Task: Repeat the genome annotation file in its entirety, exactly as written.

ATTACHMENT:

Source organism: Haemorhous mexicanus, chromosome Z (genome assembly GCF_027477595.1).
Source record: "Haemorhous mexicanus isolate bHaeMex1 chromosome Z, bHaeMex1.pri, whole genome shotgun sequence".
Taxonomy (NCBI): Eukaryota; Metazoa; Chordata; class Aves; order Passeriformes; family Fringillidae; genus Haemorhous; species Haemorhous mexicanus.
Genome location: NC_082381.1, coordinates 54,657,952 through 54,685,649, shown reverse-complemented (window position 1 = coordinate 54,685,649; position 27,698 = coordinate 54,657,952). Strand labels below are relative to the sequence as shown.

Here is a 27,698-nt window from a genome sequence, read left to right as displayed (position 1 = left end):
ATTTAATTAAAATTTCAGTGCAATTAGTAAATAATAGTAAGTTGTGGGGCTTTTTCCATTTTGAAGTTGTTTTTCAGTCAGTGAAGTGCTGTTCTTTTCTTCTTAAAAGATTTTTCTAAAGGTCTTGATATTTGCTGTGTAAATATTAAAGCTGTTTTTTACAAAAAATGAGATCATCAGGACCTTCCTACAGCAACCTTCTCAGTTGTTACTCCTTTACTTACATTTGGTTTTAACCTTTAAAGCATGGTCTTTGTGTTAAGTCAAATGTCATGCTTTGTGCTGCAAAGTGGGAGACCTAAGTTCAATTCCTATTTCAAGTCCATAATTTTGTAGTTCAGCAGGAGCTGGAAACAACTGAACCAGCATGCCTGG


Source organism: Haemorhous mexicanus, chromosome Z (genome assembly GCF_027477595.1).
Source record: "Haemorhous mexicanus isolate bHaeMex1 chromosome Z, bHaeMex1.pri, whole genome shotgun sequence".
Taxonomy (NCBI): Eukaryota; Metazoa; Chordata; class Aves; order Passeriformes; family Fringillidae; genus Haemorhous; species Haemorhous mexicanus.
Genome location: NC_082381.1, coordinates 54,657,952 through 54,685,649, shown reverse-complemented (window position 1 = coordinate 54,685,649; position 27,698 = coordinate 54,657,952). Strand labels below are relative to the sequence as shown.

Here is a 27,698-nt window from a genome sequence, read left to right as displayed (position 1 = left end):
ATTTAATTAAAATTTCAGTGCAATTAGTAAATAATAGTAAGTTGTGGGGCTTTTTCCATTTTGAAGTTGTTTTTCAGTCAGTGAAGTGCTGTTCTTTTCTTCTTAAAAGATTTTTCTAAAGGTCTTGATATTTGCTGTGTAAATATTAAAGCTGTTTTTTACAAAAAATGAGATCATCAGGACCTTCCTACAGCAACCTTCTCAGTTGTTACTCCTTTACTTACATTTGGTTTTAACCTTTAAAGCATGGTCTTTGTGTTAAGTCAAATGTCATGCTTTGTGCTGCAAAGTGGGAGACCTAAGTTCAATTCCTATTTCAAGTCCATAATTTTGTAGTTCAGCAGGAGCTGGAAACAACTGAACCAGCATGCCTGG